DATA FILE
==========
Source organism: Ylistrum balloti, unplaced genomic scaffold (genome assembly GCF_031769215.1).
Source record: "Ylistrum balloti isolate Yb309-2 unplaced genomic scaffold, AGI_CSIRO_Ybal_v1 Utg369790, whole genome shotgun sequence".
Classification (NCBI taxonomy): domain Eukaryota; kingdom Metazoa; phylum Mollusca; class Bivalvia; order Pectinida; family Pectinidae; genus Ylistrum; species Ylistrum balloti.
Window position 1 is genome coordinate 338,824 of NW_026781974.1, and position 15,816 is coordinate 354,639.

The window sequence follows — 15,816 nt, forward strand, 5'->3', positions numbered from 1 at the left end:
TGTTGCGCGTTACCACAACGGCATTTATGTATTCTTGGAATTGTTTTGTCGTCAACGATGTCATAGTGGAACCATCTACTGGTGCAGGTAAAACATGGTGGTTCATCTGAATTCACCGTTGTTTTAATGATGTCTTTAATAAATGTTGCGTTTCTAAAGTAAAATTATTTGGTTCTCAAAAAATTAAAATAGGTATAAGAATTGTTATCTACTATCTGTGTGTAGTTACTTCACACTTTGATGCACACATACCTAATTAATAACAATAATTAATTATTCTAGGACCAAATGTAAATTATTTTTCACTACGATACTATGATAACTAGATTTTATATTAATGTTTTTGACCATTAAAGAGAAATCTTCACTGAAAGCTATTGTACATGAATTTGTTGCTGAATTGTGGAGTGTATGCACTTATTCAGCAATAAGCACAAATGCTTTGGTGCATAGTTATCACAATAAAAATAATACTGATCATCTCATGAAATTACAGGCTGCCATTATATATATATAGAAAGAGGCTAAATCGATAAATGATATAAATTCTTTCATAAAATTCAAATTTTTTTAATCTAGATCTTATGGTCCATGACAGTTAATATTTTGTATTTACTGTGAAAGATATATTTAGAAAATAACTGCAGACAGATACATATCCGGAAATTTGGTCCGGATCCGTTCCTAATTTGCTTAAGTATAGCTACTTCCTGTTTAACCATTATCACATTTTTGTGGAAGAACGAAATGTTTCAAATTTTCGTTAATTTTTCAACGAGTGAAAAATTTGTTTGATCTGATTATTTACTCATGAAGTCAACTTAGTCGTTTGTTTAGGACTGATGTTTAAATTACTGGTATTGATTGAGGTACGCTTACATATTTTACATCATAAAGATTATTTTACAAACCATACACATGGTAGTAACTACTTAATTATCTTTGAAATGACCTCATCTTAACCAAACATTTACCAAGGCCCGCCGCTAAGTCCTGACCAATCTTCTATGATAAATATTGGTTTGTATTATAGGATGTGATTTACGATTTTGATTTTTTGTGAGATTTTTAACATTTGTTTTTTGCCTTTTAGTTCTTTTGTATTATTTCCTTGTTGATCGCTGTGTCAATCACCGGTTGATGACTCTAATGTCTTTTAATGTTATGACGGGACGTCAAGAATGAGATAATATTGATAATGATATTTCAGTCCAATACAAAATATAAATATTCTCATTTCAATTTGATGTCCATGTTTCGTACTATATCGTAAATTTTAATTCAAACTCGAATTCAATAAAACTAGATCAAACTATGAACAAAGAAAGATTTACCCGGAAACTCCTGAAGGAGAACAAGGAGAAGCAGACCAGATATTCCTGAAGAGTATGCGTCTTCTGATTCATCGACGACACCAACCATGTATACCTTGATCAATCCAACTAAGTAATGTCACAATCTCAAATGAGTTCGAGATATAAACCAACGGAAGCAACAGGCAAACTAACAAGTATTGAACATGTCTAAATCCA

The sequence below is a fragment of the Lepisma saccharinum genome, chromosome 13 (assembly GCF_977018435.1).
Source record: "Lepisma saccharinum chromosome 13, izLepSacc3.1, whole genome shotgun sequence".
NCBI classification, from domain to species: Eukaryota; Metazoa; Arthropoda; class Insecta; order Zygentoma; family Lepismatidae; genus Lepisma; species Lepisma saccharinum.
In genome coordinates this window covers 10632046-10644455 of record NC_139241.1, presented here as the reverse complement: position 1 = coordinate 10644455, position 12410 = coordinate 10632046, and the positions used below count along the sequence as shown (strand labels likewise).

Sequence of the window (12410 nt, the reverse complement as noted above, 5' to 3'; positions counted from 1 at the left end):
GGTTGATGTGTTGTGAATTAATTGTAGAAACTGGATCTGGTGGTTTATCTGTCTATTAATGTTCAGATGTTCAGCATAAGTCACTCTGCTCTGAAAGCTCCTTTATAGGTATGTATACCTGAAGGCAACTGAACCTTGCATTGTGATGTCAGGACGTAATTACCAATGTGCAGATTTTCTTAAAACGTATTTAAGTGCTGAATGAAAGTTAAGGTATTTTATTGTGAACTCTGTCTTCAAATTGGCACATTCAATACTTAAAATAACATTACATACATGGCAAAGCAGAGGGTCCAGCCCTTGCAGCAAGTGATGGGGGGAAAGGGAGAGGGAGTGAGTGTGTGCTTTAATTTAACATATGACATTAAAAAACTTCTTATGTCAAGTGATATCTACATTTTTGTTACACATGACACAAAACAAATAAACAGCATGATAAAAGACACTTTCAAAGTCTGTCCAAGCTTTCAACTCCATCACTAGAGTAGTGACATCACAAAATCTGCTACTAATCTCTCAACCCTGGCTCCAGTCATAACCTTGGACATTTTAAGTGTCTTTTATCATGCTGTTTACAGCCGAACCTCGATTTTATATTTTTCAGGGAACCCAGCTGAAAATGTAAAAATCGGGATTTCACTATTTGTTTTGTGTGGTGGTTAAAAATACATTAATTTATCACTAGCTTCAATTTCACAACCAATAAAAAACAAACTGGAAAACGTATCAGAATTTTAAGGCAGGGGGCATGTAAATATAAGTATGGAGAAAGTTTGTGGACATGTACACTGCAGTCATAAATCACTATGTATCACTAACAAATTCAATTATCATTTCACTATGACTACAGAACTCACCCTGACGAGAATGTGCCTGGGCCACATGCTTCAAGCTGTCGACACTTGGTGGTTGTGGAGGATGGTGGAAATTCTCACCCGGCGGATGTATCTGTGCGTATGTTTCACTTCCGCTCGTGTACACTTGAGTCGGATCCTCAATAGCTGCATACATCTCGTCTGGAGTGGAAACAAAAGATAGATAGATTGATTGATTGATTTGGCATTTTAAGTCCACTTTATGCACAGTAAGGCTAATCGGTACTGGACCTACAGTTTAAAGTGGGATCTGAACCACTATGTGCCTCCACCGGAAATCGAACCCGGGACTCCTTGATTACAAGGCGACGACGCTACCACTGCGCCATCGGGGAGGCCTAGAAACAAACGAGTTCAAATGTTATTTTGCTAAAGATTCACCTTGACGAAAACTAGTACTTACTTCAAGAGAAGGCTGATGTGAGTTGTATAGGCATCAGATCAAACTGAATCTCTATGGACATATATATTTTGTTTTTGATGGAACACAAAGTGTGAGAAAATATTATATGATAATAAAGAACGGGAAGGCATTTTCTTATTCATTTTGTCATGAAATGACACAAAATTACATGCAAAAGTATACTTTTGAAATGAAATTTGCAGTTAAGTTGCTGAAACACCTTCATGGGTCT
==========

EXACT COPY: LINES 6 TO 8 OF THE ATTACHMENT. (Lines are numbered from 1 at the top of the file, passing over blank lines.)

TGTTGCGCGTTACCACAACGGCATTTATGTATTCTTGGAATTGTTTTGTCGTCAACGATGTCATAGTGGAACCATCTACTGGTGCAGGTAAAACATGGTGGTTCATCTGAATTCACCGTTGTTTTAATGATGTCTTTAATAAATGTTGCGTTTCTAAAGTAAAATTATTTGGTTCTCAAAAAATTAAAATAGGTATAAGAATTGTTATCTACTATCTGTGTGTAGTTACTTCACACTTTGATGCACACATACCTAATTAATAACAATAATTAATTATTCTAGGACCAAATGTAAATTATTTTTCACTACGATACTATGATAACTAGATTTTATATTAATGTTTTTGACCATTAAAGAGAAATCTTCACTGAAAGCTATTGTACATGAATTTGTTGCTGAATTGTGGAGTGTATGCACTTATTCAGCAATAAGCACAAATGCTTTGGTGCATAGTTATCACAATAAAAATAATACTGATCATCTCATGAAATTACAGGCTGCCATTATATATATATAGAAAGAGGCTAAATCGATAAATGATATAAATTCTTTCATAAAATTCAAATTTTTTTAATCTAGATCTTATGGTCCATGACAGTTAATATTTTGTATTTACTGTGAAAGATATATTTAGAAAATAACTGCAGACAGATACATATCCGGAAATTTGGTCCGGATCCGTTCCTAATTTGCTTAAGTATAGCTACTTCCTGTTTAACCATTATCACATTTTTGTGGAAGAACGAAATGTTTCAAATTTTCGTTAATTTTTCAACGAGTGAAAAATTTGTTTGATCTGATTATTTACTCATGAAGTCAACTTAGTCGTTTGTTTAGGACTGATGTTTAAATTACTGGTATTGATTGAGGTACGCTTACATATTTTACATCATAAAGATTATTTTACAAACCATACACATGGTAGTAACTACTTAATTATCTTTGAAATGACCTCATCTTAACCAAACATTTACCAAGGCCCGCCGCTAAGTCCTGACCAATCTTCTATGATAAATATTGGTTTGTATTATAGGATGTGATTTACGATTTTGATTTTTTGTGAGATTTTTAACATTTGTTTTTTGCCTTTTAGTTCTTTTGTATTATTTCCTTGTTGATCGCTGTGTCAATCACCGGTTGATGACTCTAATGTCTTTTAATGTTATGACGGGACGTCAAGAATGAGATAATATTGATAATGATATTTCAGTCCAATACAAAATATAAATATTCTCATTTCAATTTGATGTCCATGTTTCGTACTATATCGTAAATTTTAATTCAAACTCGAATTCAATAAAACTAGATCAAACTATGAACAAAGAAAGATTTACCCGGAAACTCCTGAAGGAGAACAAGGAGAAGCAGACCAGATATTCCTGAAGAGTATGCGTCTTCTGATTCATCGACGACACCAACCATGTATACCTTGATCAATCCAACTAAGTAATGTCACAATCTCAAATGAGTTCGAGATATAAACCAACGGAAGCAACAGGCAAACTAACAAGTATTGAACATGTCTAAATCCA

The sequence below is a fragment of the Lepisma saccharinum genome, chromosome 13 (assembly GCF_977018435.1).
Source record: "Lepisma saccharinum chromosome 13, izLepSacc3.1, whole genome shotgun sequence".